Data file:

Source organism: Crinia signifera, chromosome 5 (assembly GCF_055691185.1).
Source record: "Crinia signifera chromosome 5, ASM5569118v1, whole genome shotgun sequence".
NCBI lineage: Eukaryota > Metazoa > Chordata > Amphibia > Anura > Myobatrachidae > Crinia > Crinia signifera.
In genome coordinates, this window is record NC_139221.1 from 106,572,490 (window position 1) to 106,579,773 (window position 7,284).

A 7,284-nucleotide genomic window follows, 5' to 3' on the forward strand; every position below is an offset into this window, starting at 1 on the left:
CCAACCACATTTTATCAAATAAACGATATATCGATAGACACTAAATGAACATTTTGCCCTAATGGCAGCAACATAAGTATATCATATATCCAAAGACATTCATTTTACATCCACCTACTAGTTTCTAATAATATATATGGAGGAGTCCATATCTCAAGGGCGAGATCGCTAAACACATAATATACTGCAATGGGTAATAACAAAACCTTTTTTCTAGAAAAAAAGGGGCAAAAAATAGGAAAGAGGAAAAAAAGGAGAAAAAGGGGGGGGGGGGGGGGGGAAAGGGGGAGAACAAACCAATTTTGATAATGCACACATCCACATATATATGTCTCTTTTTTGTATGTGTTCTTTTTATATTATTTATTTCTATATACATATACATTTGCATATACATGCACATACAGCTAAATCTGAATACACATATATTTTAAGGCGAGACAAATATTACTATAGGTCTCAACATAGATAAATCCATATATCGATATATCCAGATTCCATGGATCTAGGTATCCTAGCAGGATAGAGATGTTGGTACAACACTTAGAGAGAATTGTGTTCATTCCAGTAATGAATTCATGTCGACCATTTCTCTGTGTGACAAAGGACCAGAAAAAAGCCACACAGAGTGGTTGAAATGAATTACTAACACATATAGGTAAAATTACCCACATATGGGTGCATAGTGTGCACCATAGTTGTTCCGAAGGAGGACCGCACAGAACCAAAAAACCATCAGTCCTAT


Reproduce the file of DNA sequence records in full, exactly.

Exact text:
Source organism: Crinia signifera, chromosome 5 (assembly GCF_055691185.1).
Source record: "Crinia signifera chromosome 5, ASM5569118v1, whole genome shotgun sequence".
NCBI lineage: Eukaryota > Metazoa > Chordata > Amphibia > Anura > Myobatrachidae > Crinia > Crinia signifera.
In genome coordinates, this window is record NC_139221.1 from 106,572,490 (window position 1) to 106,579,773 (window position 7,284).

A 7,284-nucleotide genomic window follows, 5' to 3' on the forward strand; every position below is an offset into this window, starting at 1 on the left:
CCAACCACATTTTATCAAATAAACGATATATCGATAGACACTAAATGAACATTTTGCCCTAATGGCAGCAACATAAGTATATCATATATCCAAAGACATTCATTTTACATCCACCTACTAGTTTCTAATAATATATATGGAGGAGTCCATATCTCAAGGGCGAGATCGCTAAACACATAATATACTGCAATGGGTAATAACAAAACCTTTTTTCTAGAAAAAAAGGGGCAAAAAATAGGAAAGAGGAAAAAAAGGAGAAAAAGGGGGGGGGGGGGGGGGGAAAGGGGGAGAACAAACCAATTTTGATAATGCACACATCCACATATATATGTCTCTTTTTTGTATGTGTTCTTTTTATATTATTTATTTCTATATACATATACATTTGCATATACATGCACATACAGCTAAATCTGAATACACATATATTTTAAGGCGAGACAAATATTACTATAGGTCTCAACATAGATAAATCCATATATCGATATATCCAGATTCCATGGATCTAGGTATCCTAGCAGGATAGAGATGTTGGTACAACACTTAGAGAGAATTGTGTTCATTCCAGTAATGAATTCATGTCGACCATTTCTCTGTGTGACAAAGGACCAGAAAAAAGCCACACAGAGTGGTTGAAATGAATTACTAACACATATAGGTAAAATTACCCACATATGGGTGCATAGTGTGCACCATAGTTGTTCCGAAGGAGGACCGCACAGAACCAAAAAACCATCAGTCCTAT